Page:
Monday, October 29, 2012

Rasmussen Now Showing Romney Winning Election

Rasmussen Reports has been a well known and well liked polling company for republicans since it started in 2003. Democrats claims they are always biased in favor of republicans while those in the GOP will tell you that they are relatively accurate and did a great job in 2008. Here's the reality...both sides are right. They do have a very good track record for accuracy in past presidential elections, but a very suspect record in other races. The problem is that they also have a long track record of republican bias which is held in greater scrutiny because Scott Rasmussen himself is a republican. The problem is that both sides have a strong tendency to over react when criticizing and praising the poll.

One of the biggest knocks against this poll in 2012 is their insistence on what is considered old methodology. They are not adopting to any of the new methods such as: calling cell phones, using an enthusiasm gap to determine voter turn out, sprinkling their state polls over a few days, etc. Could their instance on old methodology catch up with them in 2012? Perhaps, but making such a statement is rather risky until more evidence arrives. Nate Silver a professional prognosticator who was very accurate in 2008 is so sure of this assumption that he refuses to weigh their polls as he would other reputable firms. He claims that their methods have to catch up with them soon and assumes it will be in this election. I find this decision to be a major gamble that could create some obvious flaws in his numbers.

However, what everyone must remember is that they are only one poll. Whenever anyone puts too much stock in one poll it leads to terrible misconceptions. While they were one of the most accurate presidential polls in 2008 according to the ARG they also had their share of problems with republican bias. Most of these problems showed up in the important swing states and often with outlier polls. Here is a sampling of their final polls in some of the swing states four years ago and how it compared to the final results.

State Final Rasmussen Poll Final Result Bias
Colorado Obama by 4 Obama by 8.5 Republican- 4+
Florida McCain by 1 Obama by 2.5 Republican- 3+
Nevada Obama by 4 Obama by 12.4 Republican- 8+
New Hampshire Obama by 7 Obama by 9.5 Republican- 2+
Ohio TIED Obama by 4 Republican- 4
Virginia Obama by 4 Obama by 6.3 Republican- 2+
Wisconsin Obama by 7 Obama by 13.9 Republican- 6+

Of course in all fairness 2008 was a very bad year in many of these same states for many pollsters, due to underestimating democrats turn out and overestimating republican turn out. Yet, what is different about Rasmussen is that they are always showing the same bias and gives numerous outlier polls in the process. Rasmussen was far more accurate in many of the other non-swing states.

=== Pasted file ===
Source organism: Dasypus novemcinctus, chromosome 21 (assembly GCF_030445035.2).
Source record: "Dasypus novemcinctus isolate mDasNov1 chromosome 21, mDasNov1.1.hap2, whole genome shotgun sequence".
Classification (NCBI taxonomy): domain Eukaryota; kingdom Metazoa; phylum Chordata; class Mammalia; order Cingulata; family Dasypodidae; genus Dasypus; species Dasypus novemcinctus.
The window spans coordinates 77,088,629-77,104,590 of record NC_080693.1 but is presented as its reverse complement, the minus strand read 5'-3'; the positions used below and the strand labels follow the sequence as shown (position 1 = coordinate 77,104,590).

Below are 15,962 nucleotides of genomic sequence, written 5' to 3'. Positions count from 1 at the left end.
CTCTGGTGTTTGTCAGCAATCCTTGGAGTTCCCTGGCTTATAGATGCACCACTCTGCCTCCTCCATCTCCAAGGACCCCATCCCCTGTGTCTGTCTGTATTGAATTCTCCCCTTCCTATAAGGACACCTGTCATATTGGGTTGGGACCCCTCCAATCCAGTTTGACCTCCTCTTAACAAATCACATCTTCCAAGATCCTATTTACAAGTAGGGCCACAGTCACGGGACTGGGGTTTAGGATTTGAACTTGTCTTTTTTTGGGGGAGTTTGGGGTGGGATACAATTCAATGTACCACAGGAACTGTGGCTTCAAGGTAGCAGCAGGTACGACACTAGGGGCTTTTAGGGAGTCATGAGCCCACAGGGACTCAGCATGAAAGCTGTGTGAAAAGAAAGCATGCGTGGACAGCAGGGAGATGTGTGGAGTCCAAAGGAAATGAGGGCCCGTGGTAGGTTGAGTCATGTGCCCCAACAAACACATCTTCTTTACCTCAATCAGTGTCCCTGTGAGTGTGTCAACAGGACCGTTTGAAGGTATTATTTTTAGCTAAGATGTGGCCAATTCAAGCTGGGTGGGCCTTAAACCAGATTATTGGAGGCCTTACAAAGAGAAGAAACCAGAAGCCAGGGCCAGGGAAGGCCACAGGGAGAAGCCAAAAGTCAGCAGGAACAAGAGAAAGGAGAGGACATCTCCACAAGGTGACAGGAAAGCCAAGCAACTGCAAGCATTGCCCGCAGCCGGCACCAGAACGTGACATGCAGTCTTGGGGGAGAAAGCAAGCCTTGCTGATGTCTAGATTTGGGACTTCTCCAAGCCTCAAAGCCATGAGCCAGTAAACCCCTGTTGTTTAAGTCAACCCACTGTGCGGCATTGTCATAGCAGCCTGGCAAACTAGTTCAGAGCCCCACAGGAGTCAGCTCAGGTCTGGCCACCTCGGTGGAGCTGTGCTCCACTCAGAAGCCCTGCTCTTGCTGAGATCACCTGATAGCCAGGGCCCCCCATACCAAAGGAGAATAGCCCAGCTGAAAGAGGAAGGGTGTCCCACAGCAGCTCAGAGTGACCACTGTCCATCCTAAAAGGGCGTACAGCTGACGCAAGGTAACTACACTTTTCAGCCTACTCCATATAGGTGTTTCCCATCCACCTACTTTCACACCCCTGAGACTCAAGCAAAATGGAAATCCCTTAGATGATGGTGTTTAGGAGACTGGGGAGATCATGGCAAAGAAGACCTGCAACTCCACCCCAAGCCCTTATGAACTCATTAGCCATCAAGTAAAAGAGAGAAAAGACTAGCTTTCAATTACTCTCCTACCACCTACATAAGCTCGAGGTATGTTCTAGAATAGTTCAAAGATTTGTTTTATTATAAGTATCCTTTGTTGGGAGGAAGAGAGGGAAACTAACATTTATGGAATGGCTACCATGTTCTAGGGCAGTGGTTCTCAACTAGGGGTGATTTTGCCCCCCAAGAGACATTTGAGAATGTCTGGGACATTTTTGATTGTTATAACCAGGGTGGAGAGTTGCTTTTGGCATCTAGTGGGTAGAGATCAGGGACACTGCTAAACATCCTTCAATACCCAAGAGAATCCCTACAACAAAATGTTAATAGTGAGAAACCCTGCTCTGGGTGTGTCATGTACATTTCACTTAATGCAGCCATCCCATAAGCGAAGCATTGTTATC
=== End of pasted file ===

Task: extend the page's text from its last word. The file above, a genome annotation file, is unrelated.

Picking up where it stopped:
If the election were held today Rasmussen has Romney pulling out Ohio, New Hampshire, Colorado, Virginia, Florida, and tied in Wisconsin. This would be plenty enough to make Romney the victor. So why am I 75% confident that Obama would win the election if it were held today?
1.) This is one poll and I consider all reputable polls.
2.) They are the only poll showing Romney in the lead in Ohio and tied in Wisconsin.
3.) Other polls with a known republican bias still has Obama leading in key states like Ohio, New Hampshire, and Colorado.
4.) I adjust their polls one point for being republican biased unless they are an outlier in which I more heavily adjust the number.

It is not that these latest Rasmussen polls are not important, because they proper context. If Romney is to win the election he will need this firm showing good numbers in states like Ohio, Colorado, and Virginia.  These polls help compensate for some of the other left-leaning polls showing Obama in front by several points. The key is found in some of the other reputable firms showing similar numbers and at this point they are not.


  1. Thanks for your insight. I have a question, though. What was the difference from the actual results and Realclear's average in 2008? Thanks!

    1. Thank you for your comments and question. Here is a link that shows state by state the average of all RCP polls compared to the final results.

    2. It appears almost every poll underestimated the Democrat turn out in the last election. Could we see a repeat of that or do you think that they will underestimate the Republican turn out this time over-correcting for the last election?

    3. I am relatively convinced as are at least half of the polling firms that we are looking at a dramatically different turnout this time around. One of the reasons Gallup and Rasmussen has had different numbers then most of the other firms is this very assumption. However, what is rather odd is that even companies assuming very high republican turnout are showing pretty similar numbers to those that are not. I will have a post up tomorrow on the voter turnout statistics and how this could impact the election. However, historically in extremely close state races with a lot of varying polls, a vastly different voter turnout then anticipated will move the numbers around two points maximum. That is why their is a huge difference between Obama being up 3 points and Obama only being up 1-2 points.